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RIM chief: market unclear for tablets, touch-only phones [U]

updated 02:55 pm EDT, Fri April 16, 2010

RIM co-CEO questions iPad, iPhone staying power

(Updated with clearer remarks) RIM's co-chief Mike Lazaridis downplayed many of Apple's efforts today in a keynote at the TD Newcrest technology conference in Toronto. The executive was concerned that there wasn't necessarily a market for tablets like the iPad and that any devices would have to be put in the context of computers and smartphones. Many companies ask new hires to choose either a new smartphone or a new notebook, and if the tablet is simply a substitute for a notebook at those companies it may be "difficult to judge" if it's worthwhile, Lazaridis said.

He added that smartphones are getting more powerful and more computer-like over time; he implied this would reduce the need for a tablet due to the amount of overlap in features.

The company leader also downplayed the importance of touchscreen-only phones. While it's important to give customers what they want, touch-only phones (like the iPhone) aren't as popular anymore, Lazaridis argued. He claimed that most of the people who bought touchscreen-only phones in the past two years were going back to phones with hardware QWERTY keyboards, whether touch-enabled or otherwise. It's those keyboards that made RIM "famous," he said.

He pointed out that it was the experience and not the features that determined a phone's success, and that the most popular BlackBerry was actually the starter Curve 8520. It not only lacks touch but 3G and a high-resolution screen.

Lazaridis' statements may have been partly contradicted by leaked, though unconfirmed, plans. RIM may be preparing an 8.9-inch tablet, and the company in the past two years has tried to heavily promote the touchscreen-only Storm and Storm2 without much success. Lazaridis was careful to stress that the company would still improve on the Storm but didn't say whether that would involve a change in form factor or a continuation of the existing touch-only formula.

The leaked BlackBerry 9900 touchscreen slider may be an answer to these phones' relative troubles, as it would not only add a hardware keyboard but could remove the click-down screen that has soured some buyers on the Storm.

by MacNN Staff



  1. prl99

    Joined: Dec 1969


    yea, right

    I guess Mike is trying to justify his job about now but I can't believe his comments. Look at the article on MacNN right before this one from MacPractice. The use of the iPad by a wide variety of doctors, dentist, and chiropractors--instead of a small phone or Windows notebook--makes a ton of sense and I'm sure this size device will be used all over the place, in homes and businesses.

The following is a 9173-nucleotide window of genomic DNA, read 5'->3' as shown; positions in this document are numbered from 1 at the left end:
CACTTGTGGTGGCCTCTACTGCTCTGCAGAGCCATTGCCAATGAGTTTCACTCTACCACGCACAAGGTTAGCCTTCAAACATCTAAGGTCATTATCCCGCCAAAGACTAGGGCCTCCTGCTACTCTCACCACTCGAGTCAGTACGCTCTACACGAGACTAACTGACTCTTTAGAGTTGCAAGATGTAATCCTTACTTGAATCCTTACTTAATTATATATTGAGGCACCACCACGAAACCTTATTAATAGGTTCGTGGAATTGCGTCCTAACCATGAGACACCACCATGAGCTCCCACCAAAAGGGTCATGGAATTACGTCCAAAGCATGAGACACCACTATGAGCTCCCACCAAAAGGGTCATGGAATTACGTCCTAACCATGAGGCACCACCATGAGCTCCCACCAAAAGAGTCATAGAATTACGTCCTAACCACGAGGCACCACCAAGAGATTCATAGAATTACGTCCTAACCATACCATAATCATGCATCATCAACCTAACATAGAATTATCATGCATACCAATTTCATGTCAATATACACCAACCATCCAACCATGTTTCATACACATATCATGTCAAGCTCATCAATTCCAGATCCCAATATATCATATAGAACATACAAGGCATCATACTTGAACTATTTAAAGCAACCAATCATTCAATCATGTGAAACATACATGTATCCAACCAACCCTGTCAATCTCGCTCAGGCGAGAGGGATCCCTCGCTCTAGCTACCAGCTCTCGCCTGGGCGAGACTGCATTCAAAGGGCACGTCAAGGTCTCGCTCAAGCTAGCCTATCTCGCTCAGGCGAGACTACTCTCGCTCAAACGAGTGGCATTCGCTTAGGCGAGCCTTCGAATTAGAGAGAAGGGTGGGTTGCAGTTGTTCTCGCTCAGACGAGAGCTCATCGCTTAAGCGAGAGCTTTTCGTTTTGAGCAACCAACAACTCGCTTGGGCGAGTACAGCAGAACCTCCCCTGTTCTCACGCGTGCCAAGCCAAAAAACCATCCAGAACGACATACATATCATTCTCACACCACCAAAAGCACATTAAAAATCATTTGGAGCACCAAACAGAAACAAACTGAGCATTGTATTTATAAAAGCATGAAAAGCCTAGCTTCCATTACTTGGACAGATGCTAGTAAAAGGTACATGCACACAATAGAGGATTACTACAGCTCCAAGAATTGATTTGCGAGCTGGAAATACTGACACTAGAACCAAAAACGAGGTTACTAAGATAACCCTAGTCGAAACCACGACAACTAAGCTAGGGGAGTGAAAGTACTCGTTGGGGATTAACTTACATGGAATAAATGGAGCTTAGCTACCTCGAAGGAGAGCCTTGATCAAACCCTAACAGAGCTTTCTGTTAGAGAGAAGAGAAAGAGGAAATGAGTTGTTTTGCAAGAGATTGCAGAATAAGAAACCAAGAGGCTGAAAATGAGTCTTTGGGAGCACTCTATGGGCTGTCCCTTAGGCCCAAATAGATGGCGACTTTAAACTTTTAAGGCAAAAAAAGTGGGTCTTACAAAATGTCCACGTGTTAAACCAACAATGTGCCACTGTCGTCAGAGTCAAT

1. njfuzzy

    Joined: Dec 1969



    Please ignore the huge percentage of the market going to our largest competitor. People do not want the millions of products they buy from our competitor each quarter. They want the product that we have been offering for the last decade.

  1. tundaman

    Joined: Dec 1969


    Touchscreen phones "not popular"???

    Looks like monkey boy Baldmer just got a new pal :P

  1. pairof9s

    Joined: Dec 1969



    Everyone is entitled to their opinion.


  1. jdonahoe

    Joined: Dec 1969


    Kool-aid anyone?

    Looks like the executives at RIM are drinking their own kool-aid. Nobody wants touch interfaces, our bestseller lacked touch, 3G, and decent resolution. Maybe they need to return to the "good days", a?

  1. hassanpr

    Joined: Dec 1969


    1 week

    So what market are the people in who purchased 500k of iPads in the first week ? LOL some CEO are crazy including Jobs but his crazy ideas pay off.

  1. lamewing

    Joined: Dec 1969


    Screen size

    The screen size issue alone warrants a tablet. The experience of using my iPad vs. My iPhone are world apart. This guy is clueless.

  1. minimansion

    Joined: Dec 1969


    Dumb and dumber...

    What is this guy smoking? They must really be stupid over there. They never "invented" the keyboard on the pager/phone anyway.

    It was actually pioneered by motorola with the timeport before email became mainstream.

    They (RIM) just got lucky with the right timing and by the fact that microsoft "let" them plug into the exchange email system. It was great for the time, but now they are going to have to actually "innovate" and they are probably on the way to being DONE.

  1. Foe Hammer

    Joined: Dec 1969


    Determining a Phone's Success

    He pointed out that it was the experience and not the features that determined a phone's success, and that the most popular BlackBerry was actually the starter Curve 8520.

    So the cheaper the Blackberry, the better the experience.

  1. dotcom

    Joined: Dec 1969


    Perhaps in his world, but even then...

    It may be true that the iPad will only have niche markets in enterprise where RIM is a big player, but he fails to recognize the huge consumer market where the iPad (and similar tablets sure to come) will be just what many people are looking for and where that "smartphone or laptop" choice is a false one. Besides, I don't know anybody whose company made them make that choice, a smartphone is never a substitute for a computer -- laptop or desktop is the real choice.

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